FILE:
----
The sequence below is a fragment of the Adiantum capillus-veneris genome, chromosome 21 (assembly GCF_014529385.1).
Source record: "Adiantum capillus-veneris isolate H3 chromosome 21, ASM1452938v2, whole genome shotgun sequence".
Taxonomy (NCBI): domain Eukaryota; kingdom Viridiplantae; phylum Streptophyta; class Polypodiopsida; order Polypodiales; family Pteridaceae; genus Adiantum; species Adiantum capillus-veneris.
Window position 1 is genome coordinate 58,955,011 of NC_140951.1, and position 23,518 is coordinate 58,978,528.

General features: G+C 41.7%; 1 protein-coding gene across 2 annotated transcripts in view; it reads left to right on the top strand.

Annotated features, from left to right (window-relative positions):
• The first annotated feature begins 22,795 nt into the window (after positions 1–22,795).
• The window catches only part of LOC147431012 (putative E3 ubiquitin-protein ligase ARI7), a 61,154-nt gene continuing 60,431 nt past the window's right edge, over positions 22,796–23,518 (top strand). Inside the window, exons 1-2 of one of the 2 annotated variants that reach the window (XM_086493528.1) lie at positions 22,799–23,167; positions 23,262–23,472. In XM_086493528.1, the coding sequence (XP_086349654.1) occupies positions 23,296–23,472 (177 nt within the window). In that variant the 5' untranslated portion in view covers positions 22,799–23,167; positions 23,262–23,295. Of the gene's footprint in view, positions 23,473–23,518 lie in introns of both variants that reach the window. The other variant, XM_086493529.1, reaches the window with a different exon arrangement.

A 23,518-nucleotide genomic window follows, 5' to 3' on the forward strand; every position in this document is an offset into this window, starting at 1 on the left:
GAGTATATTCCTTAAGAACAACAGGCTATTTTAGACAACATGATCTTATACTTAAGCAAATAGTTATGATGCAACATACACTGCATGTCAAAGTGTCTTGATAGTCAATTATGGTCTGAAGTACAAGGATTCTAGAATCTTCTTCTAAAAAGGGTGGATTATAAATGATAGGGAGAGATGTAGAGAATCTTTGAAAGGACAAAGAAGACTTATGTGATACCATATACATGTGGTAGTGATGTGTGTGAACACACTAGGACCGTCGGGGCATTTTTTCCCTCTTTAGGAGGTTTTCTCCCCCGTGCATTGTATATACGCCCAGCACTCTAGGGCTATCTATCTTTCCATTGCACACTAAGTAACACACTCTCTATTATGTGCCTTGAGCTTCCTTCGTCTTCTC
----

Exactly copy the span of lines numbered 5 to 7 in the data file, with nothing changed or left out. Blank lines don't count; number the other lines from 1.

General features: G+C 41.7%; 1 protein-coding gene across 2 annotated transcripts in view; it reads left to right on the top strand.

Annotated features, from left to right (window-relative positions):
• The first annotated feature begins 22,795 nt into the window (after positions 1–22,795).